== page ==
Thursday, October 02, 2008

specialise??

recently i had two experiences which once again reminded me that the public and medical people have contrasting views of what a general surgeon is. most readers of medical blogs would at least have some idea of what it takes to become a general surgeon, but joe public out there does not.

in the first post in sid schwab's series on deconstructing an operation, he mentions a light hearted exchange in the scrub room between an orthopaedic surgeon and a general surgeon where the ortho refers to the general surgeon as a real surgeon. in many senses this is true, not to detract at all from the other surgical specialities. but at least in my neck of the woods, when your chips are down and your life hangs in the balance, it will be a general surgeon trying to save you (severe head trauma is the exception and in some places if there is a thoracic surgeon he may be there for chest trauma). being a general surgeon means less sleep than all the rest of our surgical colleagues, but also a certain level of respect, usually expressed in;
"rather you than me dude!" then there is laughter. but they are grateful for the frontline guys.

but the public (where i am at least) has no idea.

recently i have been meeting people outside of the workplace. they usually ask me what i do.
"i'm a general surgeon." i reply.
"oh! that's nice" they respond "are you thinking about specialising some day?"
"no." i say and smile.

but the last encounter was slightly more interesting. i was with a friend whose wife is a doctor, so he was more informed. he introduced me to someone.
"what do you do?"
"i'm a general surgeon."
"oh. that's nice. are you thinking about specialising some day?"
"no." and i smiled.
but then my friend started looking uncomfortable. he felt, it seems that some impression of what a general surgeon is should be left with the fellow. he took the conversation further.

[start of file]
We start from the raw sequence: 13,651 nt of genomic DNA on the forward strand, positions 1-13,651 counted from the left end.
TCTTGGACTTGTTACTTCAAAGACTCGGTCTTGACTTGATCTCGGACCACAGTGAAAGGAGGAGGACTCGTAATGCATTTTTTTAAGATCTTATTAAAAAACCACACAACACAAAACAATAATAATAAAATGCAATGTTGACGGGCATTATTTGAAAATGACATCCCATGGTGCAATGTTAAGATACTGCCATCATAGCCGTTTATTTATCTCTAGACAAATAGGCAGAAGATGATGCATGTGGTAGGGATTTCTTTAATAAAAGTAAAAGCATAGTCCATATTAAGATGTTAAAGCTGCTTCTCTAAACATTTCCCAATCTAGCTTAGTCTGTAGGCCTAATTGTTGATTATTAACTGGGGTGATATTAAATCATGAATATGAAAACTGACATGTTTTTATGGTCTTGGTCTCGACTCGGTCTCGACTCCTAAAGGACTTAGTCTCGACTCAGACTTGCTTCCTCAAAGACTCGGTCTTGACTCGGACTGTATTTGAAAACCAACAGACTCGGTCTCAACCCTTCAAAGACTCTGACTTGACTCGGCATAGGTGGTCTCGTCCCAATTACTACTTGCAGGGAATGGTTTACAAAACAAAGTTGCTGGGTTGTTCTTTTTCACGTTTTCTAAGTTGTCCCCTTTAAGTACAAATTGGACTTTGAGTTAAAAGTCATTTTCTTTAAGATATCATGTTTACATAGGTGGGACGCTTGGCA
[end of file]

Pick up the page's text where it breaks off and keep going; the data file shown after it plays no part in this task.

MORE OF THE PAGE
"well, it does take a lot of study and work to become a general surgeon, doesn't it." i thought, seeing as he had gone to the trouble of trying to defend my honour, i'd better continue his line of thought and not leave him in the lurch.
"yes it does," i said "in my case i essentially studied for 15 years." i could see the guy's expression. he clearly couldn't compute this. after all i was just a general surgeon, probably not even a real doctor. his answer was according to his understanding and assumptions.
"yes it is good to keep abreast of latest developments." he assumed i was not speaking about real study but just about the occasional perusing of a surgical journal or two. i decided to mess with his understanding and assumption.
"not me," i replied, "i'll never study again. in fact if someone presents with a new disease, they must die."

i thought it was funny. he did not.

11 comments:

rlbates said...

:) It makes me very happy to know there are doctors (surgeons) like you.

enrico said...

HILARIOUS! If it can't be cut, it can't be cured. ;)

Alice said...

Yes, I get the same comments on this side of the water.

Karen Little said...

One of my orthopod friends likes to call all non-orthopaedic surgeons 'common surgeons' :)

There was an American elective student here for a while and he was telling us how general surgery and paediatrics are not actually considered specialties but generalist fields - there, it sounds like if you know about any more than one organ you're not specialised yet...

make mine trauma said...

"not me," i replied, "i'll never study again. in fact if someone presents with a new disease, they must die."

I thought that was very funny! Would love to have seen the look on his face.

Bongi said...

little karen the common comment is common. it comes from the ambiguity in the afrikaans, algemene chirurg.

i sometimes describe myself as a common or garden surgeon.

Lilorfnannie said...

In America we say "garden-variety," not just "garden." I had to think a bit the first time I read "garden surgeon" here, haha! Funny how many differences there are in different countries' "English"!

amanzimtoti said...

lilorfnannie, the correct term is in fact garden-variety, it's not just said like that in America.

Greg P said...

Then there is the task of explaining the difference between a neurologist and a neurosurgeon.

I tried to suggest to someone that we both see similar patients, but if someone needs surgery, then I will refer them to a neurosurgeon.

To which the person replied something like, "Oh, so you see the same kind of patients, but you don't actually do anything."

DrB said...

I have the opposite problem. Being a general surgeon, with a subspecialty in hand surgery, I am sad that my group has hired me purely for hand surgery. I ADORE general sx, and have missed it terribly over the past 3.5 years.

And I totally understand the thing about blinking, blank stares when you tell people you are a general surgeon. Sometimes it's easier to just say surgeon, but inevitably, the question, "What kind?" comes up. If I have time, I toy with the person, "I can cut on anything from an appendix to chopping off a leg to doing breast surgery, or a gallbladder..." and I run a list for a while until I am satisfied (even if the person has zoned out a while back).

Toni Brayer MD said...

Be happy you aren't a "general internist". Now you would be called a primary care doctor, be paid less than a nurse and get no respect at all.